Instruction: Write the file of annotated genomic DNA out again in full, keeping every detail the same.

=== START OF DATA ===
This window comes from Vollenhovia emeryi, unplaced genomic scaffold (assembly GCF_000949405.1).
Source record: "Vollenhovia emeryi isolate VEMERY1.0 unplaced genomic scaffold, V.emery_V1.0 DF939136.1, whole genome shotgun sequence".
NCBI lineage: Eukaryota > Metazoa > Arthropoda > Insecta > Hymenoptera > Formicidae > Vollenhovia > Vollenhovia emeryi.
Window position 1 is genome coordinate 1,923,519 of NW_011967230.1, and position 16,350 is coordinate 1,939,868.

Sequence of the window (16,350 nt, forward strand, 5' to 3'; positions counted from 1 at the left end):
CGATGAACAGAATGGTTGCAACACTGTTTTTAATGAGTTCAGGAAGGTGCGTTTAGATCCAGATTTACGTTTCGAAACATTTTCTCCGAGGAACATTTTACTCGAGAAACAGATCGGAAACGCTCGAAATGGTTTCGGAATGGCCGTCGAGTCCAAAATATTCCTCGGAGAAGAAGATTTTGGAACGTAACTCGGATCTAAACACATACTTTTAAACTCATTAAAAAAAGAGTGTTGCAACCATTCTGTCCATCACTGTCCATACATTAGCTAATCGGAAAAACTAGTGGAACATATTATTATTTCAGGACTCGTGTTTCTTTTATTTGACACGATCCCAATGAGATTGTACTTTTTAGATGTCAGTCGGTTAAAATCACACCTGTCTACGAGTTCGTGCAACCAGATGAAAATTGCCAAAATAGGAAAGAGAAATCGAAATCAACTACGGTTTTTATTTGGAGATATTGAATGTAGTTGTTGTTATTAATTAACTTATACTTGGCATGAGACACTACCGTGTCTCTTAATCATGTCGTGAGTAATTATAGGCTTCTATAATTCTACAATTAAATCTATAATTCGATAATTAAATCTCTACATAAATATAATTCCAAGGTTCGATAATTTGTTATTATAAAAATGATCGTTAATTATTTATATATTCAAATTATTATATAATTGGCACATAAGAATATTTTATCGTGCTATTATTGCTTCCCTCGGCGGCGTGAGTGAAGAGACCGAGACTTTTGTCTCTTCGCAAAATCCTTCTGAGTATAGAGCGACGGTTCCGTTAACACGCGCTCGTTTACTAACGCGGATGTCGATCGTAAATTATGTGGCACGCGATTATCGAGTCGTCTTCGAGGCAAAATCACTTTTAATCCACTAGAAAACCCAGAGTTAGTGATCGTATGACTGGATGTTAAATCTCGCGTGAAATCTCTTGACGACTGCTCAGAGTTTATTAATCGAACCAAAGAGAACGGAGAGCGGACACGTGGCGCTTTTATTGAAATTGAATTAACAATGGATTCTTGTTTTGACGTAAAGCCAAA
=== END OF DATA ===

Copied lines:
This window comes from Vollenhovia emeryi, unplaced genomic scaffold (assembly GCF_000949405.1).
Source record: "Vollenhovia emeryi isolate VEMERY1.0 unplaced genomic scaffold, V.emery_V1.0 DF939136.1, whole genome shotgun sequence".
NCBI lineage: Eukaryota > Metazoa > Arthropoda > Insecta > Hymenoptera > Formicidae > Vollenhovia > Vollenhovia emeryi.
Window position 1 is genome coordinate 1,923,519 of NW_011967230.1, and position 16,350 is coordinate 1,939,868.

Sequence of the window (16,350 nt, forward strand, 5' to 3'; positions counted from 1 at the left end):
CGATGAACAGAATGGTTGCAACACTGTTTTTAATGAGTTCAGGAAGGTGCGTTTAGATCCAGATTTACGTTTCGAAACATTTTCTCCGAGGAACATTTTACTCGAGAAACAGATCGGAAACGCTCGAAATGGTTTCGGAATGGCCGTCGAGTCCAAAATATTCCTCGGAGAAGAAGATTTTGGAACGTAACTCGGATCTAAACACATACTTTTAAACTCATTAAAAAAAGAGTGTTGCAACCATTCTGTCCATCACTGTCCATACATTAGCTAATCGGAAAAACTAGTGGAACATATTATTATTTCAGGACTCGTGTTTCTTTTATTTGACACGATCCCAATGAGATTGTACTTTTTAGATGTCAGTCGGTTAAAATCACACCTGTCTACGAGTTCGTGCAACCAGATGAAAATTGCCAAAATAGGAAAGAGAAATCGAAATCAACTACGGTTTTTATTTGGAGATATTGAATGTAGTTGTTGTTATTAATTAACTTATACTTGGCATGAGACACTACCGTGTCTCTTAATCATGTCGTGAGTAATTATAGGCTTCTATAATTCTACAATTAAATCTATAATTCGATAATTAAATCTCTACATAAATATAATTCCAAGGTTCGATAATTTGTTATTATAAAAATGATCGTTAATTATTTATATATTCAAATTATTATATAATTGGCACATAAGAATATTTTATCGTGCTATTATTGCTTCCCTCGGCGGCGTGAGTGAAGAGACCGAGACTTTTGTCTCTTCGCAAAATCCTTCTGAGTATAGAGCGACGGTTCCGTTAACACGCGCTCGTTTACTAACGCGGATGTCGATCGTAAATTATGTGGCACGCGATTATCGAGTCGTCTTCGAGGCAAAATCACTTTTAATCCACTAGAAAACCCAGAGTTAGTGATCGTATGACTGGATGTTAAATCTCGCGTGAAATCTCTTGACGACTGCTCAGAGTTTATTAATCGAACCAAAGAGAACGGAGAGCGGACACGTGGCGCTTTTATTGAAATTGAATTAACAATGGATTCTTGTTTTGACGTAAAGCCAAA